Cobb zoning plans upheld
by Rachel Gray
February 05, 2014 04:00 AM | 2749 views | 0 0 comments | 11 11 recommendations | email to a friend | print
MARIETTA — Cobb Planning Commission members sided with residential property owners on most of the requests heard Tuesday, saying it was the board’s responsibility to protect citizens and uphold zoning designations on the future land-use map.

After focusing on Cobb’s 2014 Comprehensive Plan in January, the Planning Commission met all day Tuesday to review requests for zoning changes.

In one case, the Planning Commission sided with outspoken residents who want to stop commercial development from extending further down Dallas Highway.

Vincent and Phyllis Picardi, a retired couple living in Arizona, want to rezone 4.4 acres of undeveloped land from single-family residential to a low-rise office district, in order to build a complex for professional offices for doctors, attorneys and accountants.

The property is located on the south side of Dallas Highway, east of Poplar Springs Road, next to a large power substation off the state highway.

The Picardi family, who has owned the land for 25 years, wants to build a one-story, 44,000 square-foot office space, according to their attorney, Garvis Sams.

Trying to get a residential developer interested in the land has been a hard sell, Sams told the Planning Commission.

“It looks like an industrial development,” Sams said.

He said an office complex would be an appropriate buffer between the large amount of commercial space to the east on Dallas Highway and the mostly residential development to the west.

Residents demand consistent land use

Two Cobb residents spoke out against any further commercial development encroaching on the residential area near the Paulding county line.

Keli Gambrill, with the Marietta-based civic organization People Looking After Neighborhoods, said the Planning Commission must follow the future land use map or face litigation by residents.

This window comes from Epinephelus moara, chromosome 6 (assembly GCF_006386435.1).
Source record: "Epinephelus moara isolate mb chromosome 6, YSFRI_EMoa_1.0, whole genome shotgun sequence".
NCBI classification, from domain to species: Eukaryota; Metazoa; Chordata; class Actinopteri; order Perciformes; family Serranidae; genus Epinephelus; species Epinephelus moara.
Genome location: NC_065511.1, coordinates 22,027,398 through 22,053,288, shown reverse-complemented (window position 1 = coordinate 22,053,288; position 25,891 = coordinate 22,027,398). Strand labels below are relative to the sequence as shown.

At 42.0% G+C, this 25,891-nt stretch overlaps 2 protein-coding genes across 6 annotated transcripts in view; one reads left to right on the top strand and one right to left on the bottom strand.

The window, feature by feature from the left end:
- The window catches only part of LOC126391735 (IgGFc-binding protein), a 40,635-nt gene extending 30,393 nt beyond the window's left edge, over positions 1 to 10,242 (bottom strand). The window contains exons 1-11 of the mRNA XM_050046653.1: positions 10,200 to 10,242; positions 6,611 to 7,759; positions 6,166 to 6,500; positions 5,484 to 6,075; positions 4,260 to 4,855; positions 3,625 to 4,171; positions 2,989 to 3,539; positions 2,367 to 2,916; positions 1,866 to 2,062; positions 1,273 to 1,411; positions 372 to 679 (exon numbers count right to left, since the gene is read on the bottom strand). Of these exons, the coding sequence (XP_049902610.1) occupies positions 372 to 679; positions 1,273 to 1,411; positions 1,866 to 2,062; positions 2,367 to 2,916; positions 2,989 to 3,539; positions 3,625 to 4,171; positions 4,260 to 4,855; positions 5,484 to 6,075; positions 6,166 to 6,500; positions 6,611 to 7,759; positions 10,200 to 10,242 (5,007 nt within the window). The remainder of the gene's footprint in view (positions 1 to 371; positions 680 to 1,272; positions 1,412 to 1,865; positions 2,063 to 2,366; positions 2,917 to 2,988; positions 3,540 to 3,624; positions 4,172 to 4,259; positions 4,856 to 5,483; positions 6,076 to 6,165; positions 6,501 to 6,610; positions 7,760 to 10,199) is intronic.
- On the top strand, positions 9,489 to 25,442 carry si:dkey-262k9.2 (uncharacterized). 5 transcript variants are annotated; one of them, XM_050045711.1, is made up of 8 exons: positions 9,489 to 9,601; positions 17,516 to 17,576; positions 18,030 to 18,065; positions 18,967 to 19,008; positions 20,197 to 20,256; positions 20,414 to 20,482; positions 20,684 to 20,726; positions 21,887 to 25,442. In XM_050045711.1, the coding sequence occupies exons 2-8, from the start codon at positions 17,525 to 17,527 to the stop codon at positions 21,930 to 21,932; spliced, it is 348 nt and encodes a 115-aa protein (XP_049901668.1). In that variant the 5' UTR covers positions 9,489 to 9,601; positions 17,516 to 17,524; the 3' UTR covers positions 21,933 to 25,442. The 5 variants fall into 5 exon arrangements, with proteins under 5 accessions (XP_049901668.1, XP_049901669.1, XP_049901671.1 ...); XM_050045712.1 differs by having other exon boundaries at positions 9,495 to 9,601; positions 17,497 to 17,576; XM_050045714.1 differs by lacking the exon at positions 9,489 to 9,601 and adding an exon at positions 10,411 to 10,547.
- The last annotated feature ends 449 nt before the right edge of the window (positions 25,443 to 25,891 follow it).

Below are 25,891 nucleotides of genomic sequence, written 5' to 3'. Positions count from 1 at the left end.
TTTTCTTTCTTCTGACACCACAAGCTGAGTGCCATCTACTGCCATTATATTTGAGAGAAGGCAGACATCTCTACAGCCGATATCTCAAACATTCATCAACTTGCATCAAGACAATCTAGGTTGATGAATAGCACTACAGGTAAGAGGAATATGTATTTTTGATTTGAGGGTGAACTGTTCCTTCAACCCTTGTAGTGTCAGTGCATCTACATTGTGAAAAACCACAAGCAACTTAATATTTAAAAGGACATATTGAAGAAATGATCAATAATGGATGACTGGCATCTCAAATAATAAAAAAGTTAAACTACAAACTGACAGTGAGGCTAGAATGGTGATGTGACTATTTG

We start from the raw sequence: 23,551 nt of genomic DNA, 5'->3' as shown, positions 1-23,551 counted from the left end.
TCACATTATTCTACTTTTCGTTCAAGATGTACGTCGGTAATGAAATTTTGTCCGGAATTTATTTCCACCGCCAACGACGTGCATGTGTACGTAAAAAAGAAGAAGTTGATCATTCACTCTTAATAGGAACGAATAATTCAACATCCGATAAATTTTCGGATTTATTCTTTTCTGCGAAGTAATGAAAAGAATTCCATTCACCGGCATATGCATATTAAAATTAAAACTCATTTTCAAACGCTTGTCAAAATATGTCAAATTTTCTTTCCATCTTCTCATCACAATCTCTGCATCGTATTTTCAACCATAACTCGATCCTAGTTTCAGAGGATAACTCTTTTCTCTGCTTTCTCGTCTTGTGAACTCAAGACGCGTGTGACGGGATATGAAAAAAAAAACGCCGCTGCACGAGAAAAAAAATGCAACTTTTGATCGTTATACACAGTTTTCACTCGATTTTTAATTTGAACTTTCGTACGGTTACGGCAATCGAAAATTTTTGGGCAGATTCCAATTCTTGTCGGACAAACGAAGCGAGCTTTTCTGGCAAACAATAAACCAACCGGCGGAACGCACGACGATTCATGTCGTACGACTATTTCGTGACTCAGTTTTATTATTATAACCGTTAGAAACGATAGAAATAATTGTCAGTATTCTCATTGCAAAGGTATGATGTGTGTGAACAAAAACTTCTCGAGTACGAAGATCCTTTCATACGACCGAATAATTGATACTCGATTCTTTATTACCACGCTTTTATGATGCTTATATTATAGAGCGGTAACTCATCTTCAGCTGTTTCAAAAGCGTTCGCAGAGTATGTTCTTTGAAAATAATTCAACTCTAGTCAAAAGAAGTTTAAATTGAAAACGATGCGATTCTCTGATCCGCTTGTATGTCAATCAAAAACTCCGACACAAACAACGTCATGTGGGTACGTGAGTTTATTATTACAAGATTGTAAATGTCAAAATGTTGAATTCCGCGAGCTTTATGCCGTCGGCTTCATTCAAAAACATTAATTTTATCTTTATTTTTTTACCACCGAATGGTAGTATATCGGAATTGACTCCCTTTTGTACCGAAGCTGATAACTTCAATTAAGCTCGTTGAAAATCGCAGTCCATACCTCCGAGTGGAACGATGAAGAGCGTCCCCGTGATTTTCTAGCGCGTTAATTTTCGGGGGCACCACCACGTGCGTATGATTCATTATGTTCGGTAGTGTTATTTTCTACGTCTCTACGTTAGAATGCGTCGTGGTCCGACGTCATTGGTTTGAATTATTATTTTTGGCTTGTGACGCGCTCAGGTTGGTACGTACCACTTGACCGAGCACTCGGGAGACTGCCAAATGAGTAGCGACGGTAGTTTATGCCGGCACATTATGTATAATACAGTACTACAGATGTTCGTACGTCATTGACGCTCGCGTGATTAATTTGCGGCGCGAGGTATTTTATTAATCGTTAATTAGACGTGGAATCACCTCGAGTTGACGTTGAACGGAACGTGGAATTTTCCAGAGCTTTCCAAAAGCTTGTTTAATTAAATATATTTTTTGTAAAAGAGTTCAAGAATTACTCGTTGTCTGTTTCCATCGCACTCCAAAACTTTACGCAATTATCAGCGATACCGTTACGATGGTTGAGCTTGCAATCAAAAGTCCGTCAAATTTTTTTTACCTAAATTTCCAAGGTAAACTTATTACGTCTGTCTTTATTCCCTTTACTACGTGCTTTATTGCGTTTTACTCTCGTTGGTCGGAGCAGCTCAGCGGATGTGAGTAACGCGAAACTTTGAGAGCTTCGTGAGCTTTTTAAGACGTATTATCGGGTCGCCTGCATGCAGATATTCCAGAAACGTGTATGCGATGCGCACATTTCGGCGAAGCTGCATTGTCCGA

Kathy Hansen said the rezoning would violate the county’s master plan, which specifically designated a power substation as a barrier to keep commercial development from moving any further west.

“Look how many empty offices are off Dallas Highway,” Hansen said.

Planning Commission member Bob Hovey, who represents the disputed area, said residents raised his major concerns.

Hovey said because the power substation was a logical cut off point to separate the residential area, he was not able to support the application for rezoning.

The Planning Commission voted unanimously to recommend denial of the application to the Board of Commissioners.

The next zoning meeting by the Board of Commissioners is at 9 a.m. Tuesday morning at 100 Cherokee St.

“Stealth” communications tower proposed

In the case of a special land-use permit, there was no opposition by the public to the application.

The Planning Commission unanimously recommended to approve the wireless communications tower, but with stipulations.

NBA star Julius Erving’s company, Dr. J Enterprises, LLC, has partnered with Municipal Communications, LLC to sell communities on the benefits of adding wireless communication tower and antennas, even in residential neighborhoods.

Tuesday’s case involved land owned and occupied by the Hurt Road Baptist Church, located on the south side of Hurt Road, west of Marcela Drive.

The 4.6 acre tract is zoned residential and is surrounded by housing subdivisions, including one to the north within the Smyrna city limits.

The church is represented by Sams, who said the primary user of the tower will be AT&T with space for five other communication providers.

The tower would stand on a 3,700 foot space, and be accessed through the church’s parking lot once a month for maintenance, Sams said.

Sams said the tower would be fashioned with fake branches and vegetation, to look like an evergreen tree.

Tower’s “fall zone” includes homes, Hurt Road

According to the application, the wireless communications tower would be positioned on the east side of the church’s property.

The property line is bordered by a few homes, two that are owned by the Hurt Road Baptist Church.

County staff said the 155-foot tall tower must have a 170-foot radius around the base free of major roads or buildings, according to the county code.

Sams said the tower would stand 55 feet away from residential homes, 77 feet from church buildings, and 137 feet from the right-of-way off Hurt Road.

Galt Porter, who represents the area on the Planning Commission, said the lack of space is a concern because a possible collapse of the tower could crush entire homes in the “fall zone.”

“Although it doesn’t happen often, it is a real possibility,” Porter said.

Staff recommended the tower be moved more to the interior of the church property, which is also the recommendation the Planning Commission gave to the Board of Commissioners.

But Sams said Hurt Road Baptist Church plans to add more buildings and sports fields.

Sams told the members of the Planning Commission that he plans to talk to the county commissioners “and maintain our position” of where the tower will be placed.

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